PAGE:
The Food and Agriculture Organization is one of the most important UN bodies. Its original goals remain as relevant today as they were upon the organization’s founding:

  • raising the levels of nutrition and standards of living of the peoples under their respective jurisdictions; 
  • securing improvements in the efficiency of the production and distribution of all food and agricultural products; 
  • bettering the condition of rural populations; 
  • and thus contributing toward an expanding world economy and ensuring humanity's freedom from hunger. (source: FAO Constitution Preamble)

FAO provides essential services to all countries, all forms of agriculture, and should play an active role in advancing agriculture and achieving the Sustainable Development Goals. There appears to be a lack of coherence in the way core and voluntary funding is shifting the priorities and resources of FAO. It is timely to consider how the core responsibilities of FAO have been handicapped by flat budgets and short-term, arbitrary resources. Long-term underfunding and human resourcing of the core programs of FAO including statistical data, the IN-FOODS database, plant protection, crop production, livestock, forestry and fisheries remain acute while other programs are growing. In particular, success at the global normative role of FAO underpins the success of smallholder farmers, family farmers, and all food producers.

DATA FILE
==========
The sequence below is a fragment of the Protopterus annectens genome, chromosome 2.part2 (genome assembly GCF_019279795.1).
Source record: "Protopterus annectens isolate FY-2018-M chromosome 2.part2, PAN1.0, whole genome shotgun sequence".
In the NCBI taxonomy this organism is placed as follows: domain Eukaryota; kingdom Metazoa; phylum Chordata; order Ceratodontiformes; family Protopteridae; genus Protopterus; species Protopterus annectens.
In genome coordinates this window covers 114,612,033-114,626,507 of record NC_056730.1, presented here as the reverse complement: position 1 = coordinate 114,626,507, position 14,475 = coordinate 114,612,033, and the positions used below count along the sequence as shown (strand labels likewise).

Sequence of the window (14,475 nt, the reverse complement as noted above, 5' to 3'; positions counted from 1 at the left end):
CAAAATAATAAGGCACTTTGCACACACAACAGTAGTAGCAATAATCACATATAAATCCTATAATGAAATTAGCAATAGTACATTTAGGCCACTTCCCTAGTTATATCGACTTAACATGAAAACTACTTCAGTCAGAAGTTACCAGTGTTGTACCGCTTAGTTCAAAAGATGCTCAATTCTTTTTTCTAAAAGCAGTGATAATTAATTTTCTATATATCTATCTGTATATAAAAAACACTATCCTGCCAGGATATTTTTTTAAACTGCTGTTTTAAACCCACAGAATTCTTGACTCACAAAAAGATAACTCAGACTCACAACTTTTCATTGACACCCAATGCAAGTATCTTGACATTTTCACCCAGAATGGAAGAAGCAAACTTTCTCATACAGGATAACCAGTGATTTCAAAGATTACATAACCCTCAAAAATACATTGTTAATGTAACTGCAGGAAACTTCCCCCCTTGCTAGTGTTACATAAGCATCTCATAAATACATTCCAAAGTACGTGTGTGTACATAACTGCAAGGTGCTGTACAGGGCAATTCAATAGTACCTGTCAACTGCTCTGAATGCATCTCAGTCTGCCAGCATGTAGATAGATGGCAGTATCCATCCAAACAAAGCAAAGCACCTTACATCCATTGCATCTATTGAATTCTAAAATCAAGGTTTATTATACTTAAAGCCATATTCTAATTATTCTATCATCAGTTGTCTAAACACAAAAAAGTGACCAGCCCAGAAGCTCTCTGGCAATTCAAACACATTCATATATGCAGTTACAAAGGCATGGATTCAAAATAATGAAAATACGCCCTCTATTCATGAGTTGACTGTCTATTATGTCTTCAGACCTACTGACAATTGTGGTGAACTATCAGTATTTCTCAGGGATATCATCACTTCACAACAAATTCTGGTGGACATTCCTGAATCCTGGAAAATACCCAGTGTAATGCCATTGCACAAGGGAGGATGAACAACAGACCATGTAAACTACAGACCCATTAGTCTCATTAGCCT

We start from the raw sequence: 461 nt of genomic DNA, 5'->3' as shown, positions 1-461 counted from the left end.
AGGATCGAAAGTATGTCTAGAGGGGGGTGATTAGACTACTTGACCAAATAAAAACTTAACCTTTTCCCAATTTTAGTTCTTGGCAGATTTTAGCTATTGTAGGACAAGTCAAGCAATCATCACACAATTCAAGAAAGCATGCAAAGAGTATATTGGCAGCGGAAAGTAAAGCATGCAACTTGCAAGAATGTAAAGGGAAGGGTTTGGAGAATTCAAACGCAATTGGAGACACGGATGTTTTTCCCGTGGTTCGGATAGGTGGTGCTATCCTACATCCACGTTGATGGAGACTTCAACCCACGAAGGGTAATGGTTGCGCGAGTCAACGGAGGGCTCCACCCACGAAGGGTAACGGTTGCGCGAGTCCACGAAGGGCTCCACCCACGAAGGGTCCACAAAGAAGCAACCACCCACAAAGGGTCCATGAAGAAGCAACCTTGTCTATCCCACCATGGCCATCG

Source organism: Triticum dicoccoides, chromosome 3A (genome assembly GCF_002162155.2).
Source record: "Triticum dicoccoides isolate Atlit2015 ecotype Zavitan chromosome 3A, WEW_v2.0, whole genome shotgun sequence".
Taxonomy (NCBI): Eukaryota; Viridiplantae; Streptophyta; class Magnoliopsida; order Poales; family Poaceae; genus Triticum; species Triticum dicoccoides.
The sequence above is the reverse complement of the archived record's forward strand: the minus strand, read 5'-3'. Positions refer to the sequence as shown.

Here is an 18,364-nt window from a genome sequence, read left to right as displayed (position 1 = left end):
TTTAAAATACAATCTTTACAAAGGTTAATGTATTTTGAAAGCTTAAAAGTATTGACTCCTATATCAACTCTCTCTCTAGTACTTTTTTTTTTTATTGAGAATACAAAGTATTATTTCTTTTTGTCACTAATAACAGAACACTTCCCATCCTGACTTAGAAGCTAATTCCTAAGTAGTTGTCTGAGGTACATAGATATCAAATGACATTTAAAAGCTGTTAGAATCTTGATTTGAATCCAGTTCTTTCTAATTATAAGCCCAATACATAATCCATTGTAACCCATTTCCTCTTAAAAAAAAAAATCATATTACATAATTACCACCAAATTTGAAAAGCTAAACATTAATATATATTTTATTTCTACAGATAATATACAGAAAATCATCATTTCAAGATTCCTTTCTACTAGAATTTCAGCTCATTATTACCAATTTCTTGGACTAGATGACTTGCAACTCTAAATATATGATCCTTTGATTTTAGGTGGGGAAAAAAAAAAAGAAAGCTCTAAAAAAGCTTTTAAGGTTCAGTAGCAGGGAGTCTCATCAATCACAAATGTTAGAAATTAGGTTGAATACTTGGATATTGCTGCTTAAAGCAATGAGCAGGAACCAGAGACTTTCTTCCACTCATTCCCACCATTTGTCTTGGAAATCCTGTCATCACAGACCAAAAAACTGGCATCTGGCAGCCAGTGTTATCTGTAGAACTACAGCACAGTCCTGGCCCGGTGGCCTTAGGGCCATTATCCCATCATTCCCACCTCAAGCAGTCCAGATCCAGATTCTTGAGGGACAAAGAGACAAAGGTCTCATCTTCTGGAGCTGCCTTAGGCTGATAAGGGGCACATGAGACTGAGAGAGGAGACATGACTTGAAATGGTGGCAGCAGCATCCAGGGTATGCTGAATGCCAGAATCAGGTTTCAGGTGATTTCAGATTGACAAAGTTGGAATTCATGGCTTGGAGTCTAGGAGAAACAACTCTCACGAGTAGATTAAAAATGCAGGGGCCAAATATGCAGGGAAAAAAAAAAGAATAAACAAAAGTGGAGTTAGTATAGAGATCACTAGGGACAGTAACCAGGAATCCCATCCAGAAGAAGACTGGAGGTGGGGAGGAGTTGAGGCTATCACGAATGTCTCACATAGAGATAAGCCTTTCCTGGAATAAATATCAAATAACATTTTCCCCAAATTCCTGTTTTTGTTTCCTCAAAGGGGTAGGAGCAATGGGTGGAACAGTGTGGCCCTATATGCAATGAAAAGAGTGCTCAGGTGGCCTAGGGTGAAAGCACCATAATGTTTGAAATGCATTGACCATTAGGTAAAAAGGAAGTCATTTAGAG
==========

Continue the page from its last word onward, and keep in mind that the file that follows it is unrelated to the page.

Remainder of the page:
With this in mind, the International Agri-Food Network has developed a list of priorities that it sees as essential for the future of FAO:

1. Private sector

  • SDGs mandate private sector partnership.
  • FAO does not have a regularized policy to include private sector in its fora or meetings.
  • New process should create maximum engagement and discourse with private sector actors of all sizes. 

2. Science advice

  • FAO helps develop global agricultural standards; it needs to be revitalized to ensure evidence-based rather than opinion-based reports are developed. 
  • FAO’s scientific capability of discipline experts should be expanded.
  • The functions of FAO in these areas need to be adequately funded, particularly the provision of independent scientific advice.

3. Innovation

  • Equal FAO attention should be paid to innovations such as biotechnology, agroecology, GIAHS, and climate smart agriculture.
  • Technologies such as digital agriculture, remote sensing, recycling systems, grain storage, and loss and waste prevention vitally need a scale-up of resources.
  • Better funding and focus on these projects are needed; the scale of private sector investment in innovation, along with knowledge and expertise can play a vital role  in assisting FAO in this area. 

4. Codex

  • Codex Alimentarius plays a crucial role in protecting the health of the consumers while enabling trade in agricultural products.
  • Codex activity benefits both farmers and consumers.
  • Delays in the establishment of MRLs and the resulting lack of national / international harmonization have important consequences for market access, productivity, and farmer livelihoods, contributing to a poorer and hungrier world.

5. Respect for farmers

  • The world’s farmers are on the front lines of climate change, rural development, and hunger.
  • FAO should play a leadership role in fostering respect for all farmers globally, educating the UN system on the vital role they play, and furthering their engagement in decision-making.
  • Farming of all scales and locations should be empowered to make decisions that reflect their unique situations.

The full IAFN Position Paper on Future Priorities for FAO can be found here

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